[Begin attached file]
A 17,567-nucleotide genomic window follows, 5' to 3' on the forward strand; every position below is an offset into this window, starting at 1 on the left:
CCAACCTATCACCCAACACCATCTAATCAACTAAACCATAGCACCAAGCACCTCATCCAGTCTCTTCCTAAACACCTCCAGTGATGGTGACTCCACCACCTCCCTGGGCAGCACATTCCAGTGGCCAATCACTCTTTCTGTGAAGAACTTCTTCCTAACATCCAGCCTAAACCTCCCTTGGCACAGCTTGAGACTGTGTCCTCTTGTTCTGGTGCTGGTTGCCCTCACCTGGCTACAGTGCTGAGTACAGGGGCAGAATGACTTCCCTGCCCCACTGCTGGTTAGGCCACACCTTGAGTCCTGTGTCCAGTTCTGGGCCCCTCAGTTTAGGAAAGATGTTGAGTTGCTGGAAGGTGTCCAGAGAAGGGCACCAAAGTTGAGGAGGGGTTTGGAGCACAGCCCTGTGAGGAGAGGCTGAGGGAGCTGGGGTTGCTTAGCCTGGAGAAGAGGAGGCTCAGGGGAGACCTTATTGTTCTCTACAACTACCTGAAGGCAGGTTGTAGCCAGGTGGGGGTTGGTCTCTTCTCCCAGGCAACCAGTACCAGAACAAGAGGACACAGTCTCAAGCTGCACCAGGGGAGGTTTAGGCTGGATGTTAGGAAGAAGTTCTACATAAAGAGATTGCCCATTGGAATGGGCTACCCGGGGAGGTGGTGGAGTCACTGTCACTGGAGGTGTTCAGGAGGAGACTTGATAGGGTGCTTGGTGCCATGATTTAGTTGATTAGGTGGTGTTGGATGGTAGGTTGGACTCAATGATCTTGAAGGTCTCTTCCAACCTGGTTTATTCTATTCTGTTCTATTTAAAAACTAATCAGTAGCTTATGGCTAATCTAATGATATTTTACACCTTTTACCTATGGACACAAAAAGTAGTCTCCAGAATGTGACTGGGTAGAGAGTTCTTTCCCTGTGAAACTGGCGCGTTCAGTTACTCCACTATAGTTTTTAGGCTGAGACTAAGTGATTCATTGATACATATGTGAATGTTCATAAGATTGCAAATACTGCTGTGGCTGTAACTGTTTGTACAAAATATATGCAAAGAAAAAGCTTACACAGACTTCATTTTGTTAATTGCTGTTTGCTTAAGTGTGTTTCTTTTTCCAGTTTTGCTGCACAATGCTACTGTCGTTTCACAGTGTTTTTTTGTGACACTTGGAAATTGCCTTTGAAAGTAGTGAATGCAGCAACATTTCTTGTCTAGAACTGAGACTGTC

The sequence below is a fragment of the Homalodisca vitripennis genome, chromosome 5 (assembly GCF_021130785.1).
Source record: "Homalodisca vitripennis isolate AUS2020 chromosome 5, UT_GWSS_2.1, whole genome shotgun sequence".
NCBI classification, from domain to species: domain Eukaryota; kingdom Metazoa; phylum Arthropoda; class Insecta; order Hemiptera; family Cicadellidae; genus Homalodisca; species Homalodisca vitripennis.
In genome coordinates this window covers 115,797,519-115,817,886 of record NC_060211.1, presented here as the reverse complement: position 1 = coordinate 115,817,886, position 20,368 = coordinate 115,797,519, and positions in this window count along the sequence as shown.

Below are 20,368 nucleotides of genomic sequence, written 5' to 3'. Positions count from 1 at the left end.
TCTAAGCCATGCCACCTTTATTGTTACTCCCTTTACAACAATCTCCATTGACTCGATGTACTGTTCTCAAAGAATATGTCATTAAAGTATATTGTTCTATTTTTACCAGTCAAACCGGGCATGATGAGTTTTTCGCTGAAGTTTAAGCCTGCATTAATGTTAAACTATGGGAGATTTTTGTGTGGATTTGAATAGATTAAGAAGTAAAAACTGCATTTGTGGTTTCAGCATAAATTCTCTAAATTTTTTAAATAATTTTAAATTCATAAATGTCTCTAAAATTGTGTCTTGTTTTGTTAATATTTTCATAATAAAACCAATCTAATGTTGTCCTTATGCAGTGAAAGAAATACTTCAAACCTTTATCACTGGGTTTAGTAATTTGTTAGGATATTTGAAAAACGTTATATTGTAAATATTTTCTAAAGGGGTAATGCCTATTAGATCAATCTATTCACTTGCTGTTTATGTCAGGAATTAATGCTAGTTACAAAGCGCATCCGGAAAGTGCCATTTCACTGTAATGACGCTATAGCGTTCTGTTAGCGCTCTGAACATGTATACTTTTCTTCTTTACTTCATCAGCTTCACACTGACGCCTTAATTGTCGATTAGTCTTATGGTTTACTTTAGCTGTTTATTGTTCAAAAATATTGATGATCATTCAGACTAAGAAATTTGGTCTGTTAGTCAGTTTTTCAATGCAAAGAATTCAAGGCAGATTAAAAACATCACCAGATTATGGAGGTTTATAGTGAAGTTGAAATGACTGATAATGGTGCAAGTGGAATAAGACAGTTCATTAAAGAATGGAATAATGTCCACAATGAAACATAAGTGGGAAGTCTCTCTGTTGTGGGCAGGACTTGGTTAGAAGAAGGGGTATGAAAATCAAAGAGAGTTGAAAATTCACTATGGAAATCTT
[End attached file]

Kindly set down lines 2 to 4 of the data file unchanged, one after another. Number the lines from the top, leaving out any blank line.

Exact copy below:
CCAACCTATCACCCAACACCATCTAATCAACTAAACCATAGCACCAAGCACCTCATCCAGTCTCTTCCTAAACACCTCCAGTGATGGTGACTCCACCACCTCCCTGGGCAGCACATTCCAGTGGCCAATCACTCTTTCTGTGAAGAACTTCTTCCTAACATCCAGCCTAAACCTCCCTTGGCACAGCTTGAGACTGTGTCCTCTTGTTCTGGTGCTGGTTGCCCTCACCTGGCTACAGTGCTGAGTACAGGGGCAGAATGACTTCCCTGCCCCACTGCTGGTTAGGCCACACCTTGAGTCCTGTGTCCAGTTCTGGGCCCCTCAGTTTAGGAAAGATGTTGAGTTGCTGGAAGGTGTCCAGAGAAGGGCACCAAAGTTGAGGAGGGGTTTGGAGCACAGCCCTGTGAGGAGAGGCTGAGGGAGCTGGGGTTGCTTAGCCTGGAGAAGAGGAGGCTCAGGGGAGACCTTATTGTTCTCTACAACTACCTGAAGGCAGGTTGTAGCCAGGTGGGGGTTGGTCTCTTCTCCCAGGCAACCAGTACCAGAACAAGAGGACACAGTCTCAAGCTGCACCAGGGGAGGTTTAGGCTGGATGTTAGGAAGAAGTTCTACATAAAGAGATTGCCCATTGGAATGGGCTACCCGGGGAGGTGGTGGAGTCACTGTCACTGGAGGTGTTCAGGAGGAGACTTGATAGGGTGCTTGGTGCCATGATTTAGTTGATTAGGTGGTGTTGGATGGTAGGTTGGACTCAATGATCTTGAAGGTCTCTTCCAACCTGGTTTATTCTATTCTGTTCTATTTAAAAACTAATCAGTAGCTTATGGCTAATCTAATGATATTTTACACCTTTTACCTATGGACACAAAAAGTAGTCTCCAGAATGTGACTGGGTAGAGAGTTCTTTCCCTGTGAAACTGGCGCGTTCAGTTACTCCACTATAGTTTTTAGGCTGAGACTAAGTGATTCATTGATACATATGTGAATGTTCATAAGATTGCAAATACTGCTGTGGCTGTAACTGTTTGTACAAAATATATGCAAAGAAAAAGCTTACACAGACTTCATTTTGTTAATTGCTGTTTGCTTAAGTGTGTTTCTTTTTCCAGTTTTGCTGCACAATGCTACTGTCGTTTCACAGTGTTTTTTTGTGACACTTGGAAATTGCCTTTGAAAGTAGTGAATGCAGCAACATTTCTTGTCTAGAACTGAGACTGTC

The sequence below is a fragment of the Homalodisca vitripennis genome, chromosome 5 (assembly GCF_021130785.1).
Source record: "Homalodisca vitripennis isolate AUS2020 chromosome 5, UT_GWSS_2.1, whole genome shotgun sequence".